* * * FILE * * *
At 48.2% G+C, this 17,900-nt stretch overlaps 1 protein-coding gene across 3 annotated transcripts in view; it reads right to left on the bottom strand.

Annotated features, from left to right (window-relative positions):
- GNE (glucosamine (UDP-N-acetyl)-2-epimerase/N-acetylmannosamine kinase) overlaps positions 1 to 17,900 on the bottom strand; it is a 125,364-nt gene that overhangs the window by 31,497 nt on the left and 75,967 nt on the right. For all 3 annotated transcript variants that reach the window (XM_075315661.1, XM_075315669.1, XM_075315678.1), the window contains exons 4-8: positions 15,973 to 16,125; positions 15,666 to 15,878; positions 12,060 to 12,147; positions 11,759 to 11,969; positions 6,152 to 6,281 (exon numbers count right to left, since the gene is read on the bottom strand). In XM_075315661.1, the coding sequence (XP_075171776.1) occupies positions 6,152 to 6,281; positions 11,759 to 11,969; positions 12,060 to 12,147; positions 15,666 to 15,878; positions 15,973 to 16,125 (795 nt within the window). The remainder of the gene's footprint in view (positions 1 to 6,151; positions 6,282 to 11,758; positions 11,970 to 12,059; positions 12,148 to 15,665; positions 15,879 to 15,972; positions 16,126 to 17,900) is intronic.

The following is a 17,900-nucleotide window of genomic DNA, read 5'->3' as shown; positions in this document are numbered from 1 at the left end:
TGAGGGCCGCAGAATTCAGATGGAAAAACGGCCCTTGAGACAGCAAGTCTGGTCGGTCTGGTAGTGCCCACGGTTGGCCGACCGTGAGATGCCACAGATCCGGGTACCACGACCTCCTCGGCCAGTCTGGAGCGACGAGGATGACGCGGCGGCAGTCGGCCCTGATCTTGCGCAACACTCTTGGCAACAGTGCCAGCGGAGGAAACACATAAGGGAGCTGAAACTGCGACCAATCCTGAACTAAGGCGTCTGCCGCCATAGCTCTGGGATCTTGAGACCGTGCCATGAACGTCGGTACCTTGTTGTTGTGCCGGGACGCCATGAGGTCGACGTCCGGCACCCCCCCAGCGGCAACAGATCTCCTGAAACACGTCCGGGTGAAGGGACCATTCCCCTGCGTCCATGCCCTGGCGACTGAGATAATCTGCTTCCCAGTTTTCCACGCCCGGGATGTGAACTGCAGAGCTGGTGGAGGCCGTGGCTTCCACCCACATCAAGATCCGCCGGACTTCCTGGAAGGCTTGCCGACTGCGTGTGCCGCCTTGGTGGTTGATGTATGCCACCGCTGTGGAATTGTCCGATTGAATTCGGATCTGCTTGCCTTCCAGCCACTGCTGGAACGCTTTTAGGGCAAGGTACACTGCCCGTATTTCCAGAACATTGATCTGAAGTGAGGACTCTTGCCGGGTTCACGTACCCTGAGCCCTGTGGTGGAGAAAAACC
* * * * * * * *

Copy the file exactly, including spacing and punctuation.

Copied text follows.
At 48.2% G+C, this 17,900-nt stretch overlaps 1 protein-coding gene across 3 annotated transcripts in view; it reads right to left on the bottom strand.

Annotated features, from left to right (window-relative positions):
- GNE (glucosamine (UDP-N-acetyl)-2-epimerase/N-acetylmannosamine kinase) overlaps positions 1 to 17,900 on the bottom strand; it is a 125,364-nt gene that overhangs the window by 31,497 nt on the left and 75,967 nt on the right. For all 3 annotated transcript variants that reach the window (XM_075315661.1, XM_075315669.1, XM_075315678.1), the window contains exons 4-8: positions 15,973 to 16,125; positions 15,666 to 15,878; positions 12,060 to 12,147; positions 11,759 to 11,969; positions 6,152 to 6,281 (exon numbers count right to left, since the gene is read on the bottom strand). In XM_075315661.1, the coding sequence (XP_075171776.1) occupies positions 6,152 to 6,281; positions 11,759 to 11,969; positions 12,060 to 12,147; positions 15,666 to 15,878; positions 15,973 to 16,125 (795 nt within the window). The remainder of the gene's footprint in view (positions 1 to 6,151; positions 6,282 to 11,758; positions 11,970 to 12,059; positions 12,148 to 15,665; positions 15,879 to 15,972; positions 16,126 to 17,900) is intronic.

The following is a 17,900-nucleotide window of genomic DNA, read 5'->3' as shown; positions in this document are numbered from 1 at the left end:
TGAGGGCCGCAGAATTCAGATGGAAAAACGGCCCTTGAGACAGCAAGTCTGGTCGGTCTGGTAGTGCCCACGGTTGGCCGACCGTGAGATGCCACAGATCCGGGTACCACGACCTCCTCGGCCAGTCTGGAGCGACGAGGATGACGCGGCGGCAGTCGGCCCTGATCTTGCGCAACACTCTTGGCAACAGTGCCAGCGGAGGAAACACATAAGGGAGCTGAAACTGCGACCAATCCTGAACTAAGGCGTCTGCCGCCATAGCTCTGGGATCTTGAGACCGTGCCATGAACGTCGGTACCTTGTTGTTGTGCCGGGACGCCATGAGGTCGACGTCCGGCACCCCCCCAGCGGCAACAGATCTCCTGAAACACGTCCGGGTGAAGGGACCATTCCCCTGCGTCCATGCCCTGGCGACTGAGATAATCTGCTTCCCAGTTTTCCACGCCCGGGATGTGAACTGCAGAGCTGGTGGAGGCCGTGGCTTCCACCCACATCAAGATCCGCCGGACTTCCTGGAAGGCTTGCCGACTGCGTGTGCCGCCTTGGTGGTTGATGTATGCCACCGCTGTGGAATTGTCCGATTGAATTCGGATCTGCTTGCCTTCCAGCCACTGCTGGAACGCTTTTAGGGCAAGGTACACTGCCCGTATTTCCAGAACATTGATCTGAAGTGAGGACTCTTGCCGGGTTCACGTACCCTGAGCCCTGTGGTGGAGAAAAACC